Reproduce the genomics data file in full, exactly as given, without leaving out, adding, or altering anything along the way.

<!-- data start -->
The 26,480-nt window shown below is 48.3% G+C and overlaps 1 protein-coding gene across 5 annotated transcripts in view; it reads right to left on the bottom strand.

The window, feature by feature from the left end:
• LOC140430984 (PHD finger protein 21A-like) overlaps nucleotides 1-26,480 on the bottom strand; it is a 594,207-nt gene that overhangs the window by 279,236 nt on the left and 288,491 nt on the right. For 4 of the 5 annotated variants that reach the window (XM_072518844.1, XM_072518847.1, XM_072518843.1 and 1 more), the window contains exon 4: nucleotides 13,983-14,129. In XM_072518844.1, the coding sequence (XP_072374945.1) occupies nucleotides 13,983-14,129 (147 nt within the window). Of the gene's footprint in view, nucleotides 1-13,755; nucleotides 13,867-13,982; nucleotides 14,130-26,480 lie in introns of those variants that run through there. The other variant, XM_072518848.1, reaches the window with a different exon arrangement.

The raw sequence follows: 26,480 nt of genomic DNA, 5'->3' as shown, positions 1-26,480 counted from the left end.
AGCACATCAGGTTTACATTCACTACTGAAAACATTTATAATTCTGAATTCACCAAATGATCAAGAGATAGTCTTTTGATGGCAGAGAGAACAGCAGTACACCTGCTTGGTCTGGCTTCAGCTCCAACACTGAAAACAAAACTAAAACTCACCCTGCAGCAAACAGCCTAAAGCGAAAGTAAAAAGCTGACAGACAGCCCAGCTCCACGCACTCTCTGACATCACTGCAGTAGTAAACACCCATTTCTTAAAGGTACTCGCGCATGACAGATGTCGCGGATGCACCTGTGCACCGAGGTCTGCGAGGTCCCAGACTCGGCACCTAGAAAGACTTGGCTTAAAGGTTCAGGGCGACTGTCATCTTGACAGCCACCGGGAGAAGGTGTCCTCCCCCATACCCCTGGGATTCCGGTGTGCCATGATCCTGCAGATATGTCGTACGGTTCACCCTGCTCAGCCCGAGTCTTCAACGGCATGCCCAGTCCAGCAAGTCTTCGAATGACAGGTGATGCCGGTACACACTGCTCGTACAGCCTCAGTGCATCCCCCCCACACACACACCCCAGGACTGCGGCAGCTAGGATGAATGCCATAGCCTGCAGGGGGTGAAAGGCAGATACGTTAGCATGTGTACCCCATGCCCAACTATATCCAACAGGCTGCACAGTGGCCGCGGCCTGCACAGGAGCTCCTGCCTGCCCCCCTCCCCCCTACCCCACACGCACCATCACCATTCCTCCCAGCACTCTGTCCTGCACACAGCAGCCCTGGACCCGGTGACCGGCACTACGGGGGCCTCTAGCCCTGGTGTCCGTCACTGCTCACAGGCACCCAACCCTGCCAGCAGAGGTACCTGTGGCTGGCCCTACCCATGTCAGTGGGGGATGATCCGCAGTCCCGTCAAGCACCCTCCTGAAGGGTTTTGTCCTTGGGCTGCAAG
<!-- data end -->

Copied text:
The 26,480-nt window shown below is 48.3% G+C and overlaps 1 protein-coding gene across 5 annotated transcripts in view; it reads right to left on the bottom strand.

The window, feature by feature from the left end:
• LOC140430984 (PHD finger protein 21A-like) overlaps nucleotides 1-26,480 on the bottom strand; it is a 594,207-nt gene that overhangs the window by 279,236 nt on the left and 288,491 nt on the right. For 4 of the 5 annotated variants that reach the window (XM_072518844.1, XM_072518847.1, XM_072518843.1 and 1 more), the window contains exon 4: nucleotides 13,983-14,129. In XM_072518844.1, the coding sequence (XP_072374945.1) occupies nucleotides 13,983-14,129 (147 nt within the window). Of the gene's footprint in view, nucleotides 1-13,755; nucleotides 13,867-13,982; nucleotides 14,130-26,480 lie in introns of those variants that run through there. The other variant, XM_072518848.1, reaches the window with a different exon arrangement.

The raw sequence follows: 26,480 nt of genomic DNA, 5'->3' as shown, positions 1-26,480 counted from the left end.
AGCACATCAGGTTTACATTCACTACTGAAAACATTTATAATTCTGAATTCACCAAATGATCAAGAGATAGTCTTTTGATGGCAGAGAGAACAGCAGTACACCTGCTTGGTCTGGCTTCAGCTCCAACACTGAAAACAAAACTAAAACTCACCCTGCAGCAAACAGCCTAAAGCGAAAGTAAAAAGCTGACAGACAGCCCAGCTCCACGCACTCTCTGACATCACTGCAGTAGTAAACACCCATTTCTTAAAGGTACTCGCGCATGACAGATGTCGCGGATGCACCTGTGCACCGAGGTCTGCGAGGTCCCAGACTCGGCACCTAGAAAGACTTGGCTTAAAGGTTCAGGGCGACTGTCATCTTGACAGCCACCGGGAGAAGGTGTCCTCCCCCATACCCCTGGGATTCCGGTGTGCCATGATCCTGCAGATATGTCGTACGGTTCACCCTGCTCAGCCCGAGTCTTCAACGGCATGCCCAGTCCAGCAAGTCTTCGAATGACAGGTGATGCCGGTACACACTGCTCGTACAGCCTCAGTGCATCCCCCCCACACACACACCCCAGGACTGCGGCAGCTAGGATGAATGCCATAGCCTGCAGGGGGTGAAAGGCAGATACGTTAGCATGTGTACCCCATGCCCAACTATATCCAACAGGCTGCACAGTGGCCGCGGCCTGCACAGGAGCTCCTGCCTGCCCCCCTCCCCCCTACCCCACACGCACCATCACCATTCCTCCCAGCACTCTGTCCTGCACACAGCAGCCCTGGACCCGGTGACCGGCACTACGGGGGCCTCTAGCCCTGGTGTCCGTCACTGCTCACAGGCACCCAACCCTGCCAGCAGAGGTACCTGTGGCTGGCCCTACCCATGTCAGTGGGGGATGATCCGCAGTCCCGTCAAGCACCCTCCTGAAGGGTTTTGTCCTTGGGCTGCAAG